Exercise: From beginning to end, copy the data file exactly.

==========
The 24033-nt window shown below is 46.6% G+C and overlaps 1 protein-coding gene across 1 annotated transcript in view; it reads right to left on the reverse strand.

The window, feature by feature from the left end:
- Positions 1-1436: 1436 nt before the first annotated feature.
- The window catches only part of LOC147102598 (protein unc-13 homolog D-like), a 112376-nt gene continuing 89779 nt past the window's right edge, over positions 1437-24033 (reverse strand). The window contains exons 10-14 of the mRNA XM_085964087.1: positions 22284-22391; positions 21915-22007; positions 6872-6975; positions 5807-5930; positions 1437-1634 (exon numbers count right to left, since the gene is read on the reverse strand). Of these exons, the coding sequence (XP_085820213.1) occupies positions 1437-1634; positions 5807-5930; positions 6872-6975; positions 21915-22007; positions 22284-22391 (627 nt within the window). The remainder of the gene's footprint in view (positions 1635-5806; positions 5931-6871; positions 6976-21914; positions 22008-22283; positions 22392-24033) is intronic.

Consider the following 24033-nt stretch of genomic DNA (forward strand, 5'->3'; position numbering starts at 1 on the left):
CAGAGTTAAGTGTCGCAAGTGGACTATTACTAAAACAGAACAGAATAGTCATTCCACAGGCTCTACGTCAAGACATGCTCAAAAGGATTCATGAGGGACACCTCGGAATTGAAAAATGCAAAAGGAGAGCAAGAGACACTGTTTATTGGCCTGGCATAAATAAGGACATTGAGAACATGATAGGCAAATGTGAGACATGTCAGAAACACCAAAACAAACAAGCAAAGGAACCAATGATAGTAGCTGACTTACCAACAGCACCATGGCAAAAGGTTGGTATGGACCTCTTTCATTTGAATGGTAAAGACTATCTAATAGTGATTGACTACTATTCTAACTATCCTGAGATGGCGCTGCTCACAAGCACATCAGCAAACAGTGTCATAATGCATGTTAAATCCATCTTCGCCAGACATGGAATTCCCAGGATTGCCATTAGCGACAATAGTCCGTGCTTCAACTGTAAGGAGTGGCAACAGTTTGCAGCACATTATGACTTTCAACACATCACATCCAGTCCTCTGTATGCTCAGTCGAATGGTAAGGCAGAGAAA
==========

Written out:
The 24033-nt window shown below is 46.6% G+C and overlaps 1 protein-coding gene across 1 annotated transcript in view; it reads right to left on the reverse strand.

The window, feature by feature from the left end:
- Positions 1-1436: 1436 nt before the first annotated feature.
- The window catches only part of LOC147102598 (protein unc-13 homolog D-like), a 112376-nt gene continuing 89779 nt past the window's right edge, over positions 1437-24033 (reverse strand). The window contains exons 10-14 of the mRNA XM_085964087.1: positions 22284-22391; positions 21915-22007; positions 6872-6975; positions 5807-5930; positions 1437-1634 (exon numbers count right to left, since the gene is read on the reverse strand). Of these exons, the coding sequence (XP_085820213.1) occupies positions 1437-1634; positions 5807-5930; positions 6872-6975; positions 21915-22007; positions 22284-22391 (627 nt within the window). The remainder of the gene's footprint in view (positions 1635-5806; positions 5931-6871; positions 6976-21914; positions 22008-22283; positions 22392-24033) is intronic.

Consider the following 24033-nt stretch of genomic DNA (forward strand, 5'->3'; position numbering starts at 1 on the left):
CAGAGTTAAGTGTCGCAAGTGGACTATTACTAAAACAGAACAGAATAGTCATTCCACAGGCTCTACGTCAAGACATGCTCAAAAGGATTCATGAGGGACACCTCGGAATTGAAAAATGCAAAAGGAGAGCAAGAGACACTGTTTATTGGCCTGGCATAAATAAGGACATTGAGAACATGATAGGCAAATGTGAGACATGTCAGAAACACCAAAACAAACAAGCAAAGGAACCAATGATAGTAGCTGACTTACCAACAGCACCATGGCAAAAGGTTGGTATGGACCTCTTTCATTTGAATGGTAAAGACTATCTAATAGTGATTGACTACTATTCTAACTATCCTGAGATGGCGCTGCTCACAAGCACATCAGCAAACAGTGTCATAATGCATGTTAAATCCATCTTCGCCAGACATGGAATTCCCAGGATTGCCATTAGCGACAATAGTCCGTGCTTCAACTGTAAGGAGTGGCAACAGTTTGCAGCACATTATGACTTTCAACACATCACATCCAGTCCTCTGTATGCTCAGTCGAATGGTAAGGCAGAGAAA